Confession: Surefire formulae to revive the Congress! The party spoilt for choice
The best of journalists can’t resist giving ‘good advice’. But as a minor journalist, I have bitten off more than I can chew and believe that discretion is the better part of valour
I have lost count of the well-intentioned commentaries during the past week on how to revive the Congress. I initially joked with colleagues that journalists and academics will never cease advising politicians on how to conduct politics. But as the number of such commentaries increased, advising the Congress on how to pull itself up from its bootstraps, I seriously began to wonder.
Some of them passionately advised the Congress to re-invent the ‘idea of India’ (different ideas to suit different times?). Others said sagely that dumping dynasts was the way forward. Ironically, many of them also reacted angrily at reports that Rahul Gandhi no longer wanted to continue as party president. A few suggested that RG (not other Congress leaders) should undertake a Padayatra a la Mahatma Gandhi across India to understand Indians. These were the people, I realised, who had little or nothing to say on INC’s manifesto, put together by talking to a large number of people.
A few commentaries suggested bluntly that Congress leaders should learn a few tricks from Narendra Modi and Amit Shah to win elections. A friend, with whom I ventured to discuss this particular comment, gravely said that western sensibilities of the Nehru-Gandhi family were indeed an obstacle.
He went on to explain, “Look, Indian politicians thrive on lies and false promises. They live on their cunning, say one thing in public and quite another at home. They also do not think twice before abusing rivals, they do not attach any particular importance to honouring their word…it is all about serving the self. If Congress leaders, particularly Rahul Gandhi, cannot imbibe such political values, what hope in heaven or hell do they have?”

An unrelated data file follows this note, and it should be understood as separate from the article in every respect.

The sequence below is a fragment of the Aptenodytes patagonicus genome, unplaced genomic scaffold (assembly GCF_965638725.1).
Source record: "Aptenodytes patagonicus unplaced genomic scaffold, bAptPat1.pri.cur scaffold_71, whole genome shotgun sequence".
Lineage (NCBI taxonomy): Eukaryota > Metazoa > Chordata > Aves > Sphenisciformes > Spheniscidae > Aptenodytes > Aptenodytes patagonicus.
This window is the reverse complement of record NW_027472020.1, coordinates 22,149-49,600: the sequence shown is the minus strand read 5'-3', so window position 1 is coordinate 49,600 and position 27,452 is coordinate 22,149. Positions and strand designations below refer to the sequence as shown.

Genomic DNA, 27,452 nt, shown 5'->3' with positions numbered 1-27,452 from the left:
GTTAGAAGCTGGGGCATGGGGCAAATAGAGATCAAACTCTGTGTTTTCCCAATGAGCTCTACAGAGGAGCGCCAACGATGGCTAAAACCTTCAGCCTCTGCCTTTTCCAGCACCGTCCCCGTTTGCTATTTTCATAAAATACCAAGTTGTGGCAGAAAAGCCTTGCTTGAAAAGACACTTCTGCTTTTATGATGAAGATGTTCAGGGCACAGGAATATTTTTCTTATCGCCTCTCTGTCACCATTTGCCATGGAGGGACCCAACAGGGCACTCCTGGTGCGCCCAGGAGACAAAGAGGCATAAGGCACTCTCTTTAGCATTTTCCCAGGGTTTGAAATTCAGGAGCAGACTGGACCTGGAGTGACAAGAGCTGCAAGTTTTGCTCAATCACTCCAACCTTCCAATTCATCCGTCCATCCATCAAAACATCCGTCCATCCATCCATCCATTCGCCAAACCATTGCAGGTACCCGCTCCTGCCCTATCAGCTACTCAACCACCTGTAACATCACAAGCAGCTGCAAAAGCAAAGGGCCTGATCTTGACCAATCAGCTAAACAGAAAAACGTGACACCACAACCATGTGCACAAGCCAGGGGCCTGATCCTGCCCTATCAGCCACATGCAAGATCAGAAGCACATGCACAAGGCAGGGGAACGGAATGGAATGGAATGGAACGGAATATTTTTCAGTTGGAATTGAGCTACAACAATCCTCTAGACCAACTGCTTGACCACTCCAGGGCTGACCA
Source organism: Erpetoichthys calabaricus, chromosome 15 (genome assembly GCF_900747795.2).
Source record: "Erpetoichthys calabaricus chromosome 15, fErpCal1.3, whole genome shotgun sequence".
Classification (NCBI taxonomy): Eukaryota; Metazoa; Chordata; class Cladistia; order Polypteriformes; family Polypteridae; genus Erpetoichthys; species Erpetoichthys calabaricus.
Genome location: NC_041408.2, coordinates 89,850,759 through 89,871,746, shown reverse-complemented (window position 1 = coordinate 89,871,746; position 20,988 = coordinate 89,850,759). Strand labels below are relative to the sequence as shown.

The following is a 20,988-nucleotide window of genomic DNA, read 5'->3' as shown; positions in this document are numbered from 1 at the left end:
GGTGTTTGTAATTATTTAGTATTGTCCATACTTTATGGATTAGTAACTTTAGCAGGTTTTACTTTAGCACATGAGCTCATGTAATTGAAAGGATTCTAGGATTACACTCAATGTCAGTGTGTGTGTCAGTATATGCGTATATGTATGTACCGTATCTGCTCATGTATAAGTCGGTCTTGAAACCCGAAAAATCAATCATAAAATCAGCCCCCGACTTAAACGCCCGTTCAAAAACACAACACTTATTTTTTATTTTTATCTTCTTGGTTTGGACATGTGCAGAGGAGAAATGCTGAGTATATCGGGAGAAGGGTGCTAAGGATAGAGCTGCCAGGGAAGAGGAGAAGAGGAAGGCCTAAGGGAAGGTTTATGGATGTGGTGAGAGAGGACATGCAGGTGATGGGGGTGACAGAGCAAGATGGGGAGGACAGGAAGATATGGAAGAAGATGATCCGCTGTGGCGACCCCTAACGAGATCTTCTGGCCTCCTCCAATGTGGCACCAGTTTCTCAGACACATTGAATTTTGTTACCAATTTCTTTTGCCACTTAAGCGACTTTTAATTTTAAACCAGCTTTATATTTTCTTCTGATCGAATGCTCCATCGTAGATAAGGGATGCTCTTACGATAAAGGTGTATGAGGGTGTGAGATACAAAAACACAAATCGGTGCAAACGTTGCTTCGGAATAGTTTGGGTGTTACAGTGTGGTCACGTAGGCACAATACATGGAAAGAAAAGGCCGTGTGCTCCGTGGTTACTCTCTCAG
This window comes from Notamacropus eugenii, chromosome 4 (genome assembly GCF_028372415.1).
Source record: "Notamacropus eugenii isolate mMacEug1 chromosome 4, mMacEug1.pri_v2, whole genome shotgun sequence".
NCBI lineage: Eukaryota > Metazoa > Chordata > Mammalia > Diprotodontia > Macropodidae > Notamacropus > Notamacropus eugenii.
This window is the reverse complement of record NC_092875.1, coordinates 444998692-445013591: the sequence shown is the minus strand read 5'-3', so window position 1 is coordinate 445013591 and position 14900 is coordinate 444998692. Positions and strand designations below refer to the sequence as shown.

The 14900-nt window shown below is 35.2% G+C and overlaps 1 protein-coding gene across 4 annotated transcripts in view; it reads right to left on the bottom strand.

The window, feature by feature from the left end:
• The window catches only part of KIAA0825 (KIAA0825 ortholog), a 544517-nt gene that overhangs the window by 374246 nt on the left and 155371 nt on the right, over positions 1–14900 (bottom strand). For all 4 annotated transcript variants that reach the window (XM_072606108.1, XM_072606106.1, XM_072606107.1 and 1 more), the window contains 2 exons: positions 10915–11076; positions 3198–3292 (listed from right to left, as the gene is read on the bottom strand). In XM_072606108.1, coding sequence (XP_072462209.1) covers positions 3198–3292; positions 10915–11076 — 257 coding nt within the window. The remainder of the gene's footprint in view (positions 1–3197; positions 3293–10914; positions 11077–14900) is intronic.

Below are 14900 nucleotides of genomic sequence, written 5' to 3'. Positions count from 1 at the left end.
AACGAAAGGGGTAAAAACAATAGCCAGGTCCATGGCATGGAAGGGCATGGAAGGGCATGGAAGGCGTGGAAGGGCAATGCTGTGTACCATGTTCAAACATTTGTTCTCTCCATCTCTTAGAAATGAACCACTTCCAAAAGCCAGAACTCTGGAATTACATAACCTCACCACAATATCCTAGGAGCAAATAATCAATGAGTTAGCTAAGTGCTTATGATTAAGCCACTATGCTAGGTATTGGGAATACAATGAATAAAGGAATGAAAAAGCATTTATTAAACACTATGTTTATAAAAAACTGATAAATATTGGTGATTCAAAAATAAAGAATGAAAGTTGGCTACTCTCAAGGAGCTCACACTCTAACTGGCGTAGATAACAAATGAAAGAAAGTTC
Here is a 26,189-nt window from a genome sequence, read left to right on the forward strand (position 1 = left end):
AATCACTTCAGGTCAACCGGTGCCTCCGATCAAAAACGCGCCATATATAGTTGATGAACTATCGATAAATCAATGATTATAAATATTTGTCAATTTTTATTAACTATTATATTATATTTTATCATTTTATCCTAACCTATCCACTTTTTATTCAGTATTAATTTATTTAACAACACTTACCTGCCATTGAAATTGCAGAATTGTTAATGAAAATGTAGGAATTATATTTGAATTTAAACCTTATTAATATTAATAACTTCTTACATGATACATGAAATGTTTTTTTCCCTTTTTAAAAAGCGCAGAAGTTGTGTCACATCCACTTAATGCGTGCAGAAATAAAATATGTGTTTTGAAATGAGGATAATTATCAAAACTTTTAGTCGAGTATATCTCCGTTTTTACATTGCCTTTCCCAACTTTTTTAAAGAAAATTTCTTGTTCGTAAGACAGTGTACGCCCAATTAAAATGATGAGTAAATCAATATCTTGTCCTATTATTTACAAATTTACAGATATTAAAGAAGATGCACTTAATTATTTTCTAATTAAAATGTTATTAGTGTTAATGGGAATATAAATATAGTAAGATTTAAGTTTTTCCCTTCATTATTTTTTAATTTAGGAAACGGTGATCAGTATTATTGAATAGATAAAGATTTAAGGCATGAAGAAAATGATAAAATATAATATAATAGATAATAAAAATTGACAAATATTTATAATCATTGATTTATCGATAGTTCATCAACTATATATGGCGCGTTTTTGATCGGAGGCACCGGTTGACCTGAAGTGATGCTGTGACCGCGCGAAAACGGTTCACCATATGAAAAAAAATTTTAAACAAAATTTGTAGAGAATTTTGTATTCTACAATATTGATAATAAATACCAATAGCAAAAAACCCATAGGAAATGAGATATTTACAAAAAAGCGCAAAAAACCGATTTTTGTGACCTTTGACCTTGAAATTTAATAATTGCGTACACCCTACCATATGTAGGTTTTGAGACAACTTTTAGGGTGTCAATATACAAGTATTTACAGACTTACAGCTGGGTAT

I had to admit that the closest Rahul Gandhi came to abusing rivals was when he coined the slogan #ChowkidarChorHai. The slogan, some commentators claimed, was in poor taste, improper and too personal and hence cost the Congress the election. But how come far more serious abuses by Narendra Modi and Amit Shah fetched the BJP votes then and were acceptable to the electorate, I argued. The friend gave me a pitying look and reminded me that Indian sensibilities made us like slapstick, loudmouths and abuses which packed punch. #ChowkidarChorHai was so tame and school boyish, he admonished.
I do not envy politicians. Dealing with people is the most thankless task I can think of. You need pots of gold (that is why 90% of our MPs are well off and Crorepatis), a very thick skin and an ability to gnash your teeth and plot the worst even as you greet rivals with a beatific smile.
My limited experience is confined to my early ventures into building a citizens’ forum, working with a Free Legal Aid Clinic (FLAC) and a film club. Even after three decades and more, I break into a cold sweat recalling those endless meetings with fellow citizens on Sundays. All the 50 odd people who would gather had opinions on everything. Very strong opinions.